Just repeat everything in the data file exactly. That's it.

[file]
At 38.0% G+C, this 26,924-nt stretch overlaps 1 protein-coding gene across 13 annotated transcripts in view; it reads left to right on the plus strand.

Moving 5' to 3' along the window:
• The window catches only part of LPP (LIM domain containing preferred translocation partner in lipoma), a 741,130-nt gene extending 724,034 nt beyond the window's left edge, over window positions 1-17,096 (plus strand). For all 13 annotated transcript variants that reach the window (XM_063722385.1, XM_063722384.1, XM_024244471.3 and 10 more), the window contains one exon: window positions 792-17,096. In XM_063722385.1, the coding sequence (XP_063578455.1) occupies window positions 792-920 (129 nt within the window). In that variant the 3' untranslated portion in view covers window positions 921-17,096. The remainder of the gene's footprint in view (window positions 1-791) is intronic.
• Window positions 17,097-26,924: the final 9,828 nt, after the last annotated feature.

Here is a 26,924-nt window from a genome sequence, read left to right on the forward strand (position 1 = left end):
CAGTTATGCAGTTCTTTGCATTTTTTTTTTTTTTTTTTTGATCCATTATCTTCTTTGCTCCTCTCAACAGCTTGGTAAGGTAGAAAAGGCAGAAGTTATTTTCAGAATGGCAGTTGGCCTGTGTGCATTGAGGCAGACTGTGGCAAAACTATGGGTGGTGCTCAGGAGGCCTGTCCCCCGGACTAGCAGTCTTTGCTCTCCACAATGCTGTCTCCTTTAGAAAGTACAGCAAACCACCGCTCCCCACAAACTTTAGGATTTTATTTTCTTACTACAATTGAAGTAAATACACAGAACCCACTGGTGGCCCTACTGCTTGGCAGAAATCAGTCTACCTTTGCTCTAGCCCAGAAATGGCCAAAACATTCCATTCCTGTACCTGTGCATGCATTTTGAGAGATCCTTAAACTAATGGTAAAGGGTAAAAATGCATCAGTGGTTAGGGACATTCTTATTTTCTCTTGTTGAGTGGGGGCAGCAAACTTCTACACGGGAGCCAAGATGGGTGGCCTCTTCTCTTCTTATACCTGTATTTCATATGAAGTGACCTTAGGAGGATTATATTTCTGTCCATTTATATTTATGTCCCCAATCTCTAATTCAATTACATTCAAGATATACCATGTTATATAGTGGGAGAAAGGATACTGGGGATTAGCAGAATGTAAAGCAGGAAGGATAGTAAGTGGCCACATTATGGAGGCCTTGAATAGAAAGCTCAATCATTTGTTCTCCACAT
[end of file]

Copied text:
At 38.0% G+C, this 26,924-nt stretch overlaps 1 protein-coding gene across 13 annotated transcripts in view; it reads left to right on the plus strand.

Moving 5' to 3' along the window:
• The window catches only part of LPP (LIM domain containing preferred translocation partner in lipoma), a 741,130-nt gene extending 724,034 nt beyond the window's left edge, over window positions 1-17,096 (plus strand). For all 13 annotated transcript variants that reach the window (XM_063722385.1, XM_063722384.1, XM_024244471.3 and 10 more), the window contains one exon: window positions 792-17,096. In XM_063722385.1, the coding sequence (XP_063578455.1) occupies window positions 792-920 (129 nt within the window). In that variant the 3' untranslated portion in view covers window positions 921-17,096. The remainder of the gene's footprint in view (window positions 1-791) is intronic.
• Window positions 17,097-26,924: the final 9,828 nt, after the last annotated feature.

Here is a 26,924-nt window from a genome sequence, read left to right on the forward strand (position 1 = left end):
CAGTTATGCAGTTCTTTGCATTTTTTTTTTTTTTTTTTTGATCCATTATCTTCTTTGCTCCTCTCAACAGCTTGGTAAGGTAGAAAAGGCAGAAGTTATTTTCAGAATGGCAGTTGGCCTGTGTGCATTGAGGCAGACTGTGGCAAAACTATGGGTGGTGCTCAGGAGGCCTGTCCCCCGGACTAGCAGTCTTTGCTCTCCACAATGCTGTCTCCTTTAGAAAGTACAGCAAACCACCGCTCCCCACAAACTTTAGGATTTTATTTTCTTACTACAATTGAAGTAAATACACAGAACCCACTGGTGGCCCTACTGCTTGGCAGAAATCAGTCTACCTTTGCTCTAGCCCAGAAATGGCCAAAACATTCCATTCCTGTACCTGTGCATGCATTTTGAGAGATCCTTAAACTAATGGTAAAGGGTAAAAATGCATCAGTGGTTAGGGACATTCTTATTTTCTCTTGTTGAGTGGGGGCAGCAAACTTCTACACGGGAGCCAAGATGGGTGGCCTCTTCTCTTCTTATACCTGTATTTCATATGAAGTGACCTTAGGAGGATTATATTTCTGTCCATTTATATTTATGTCCCCAATCTCTAATTCAATTACATTCAAGATATACCATGTTATATAGTGGGAGAAAGGATACTGGGGATTAGCAGAATGTAAAGCAGGAAGGATAGTAAGTGGCCACATTATGGAGGCCTTGAATAGAAAGCTCAATCATTTGTTCTCCACAT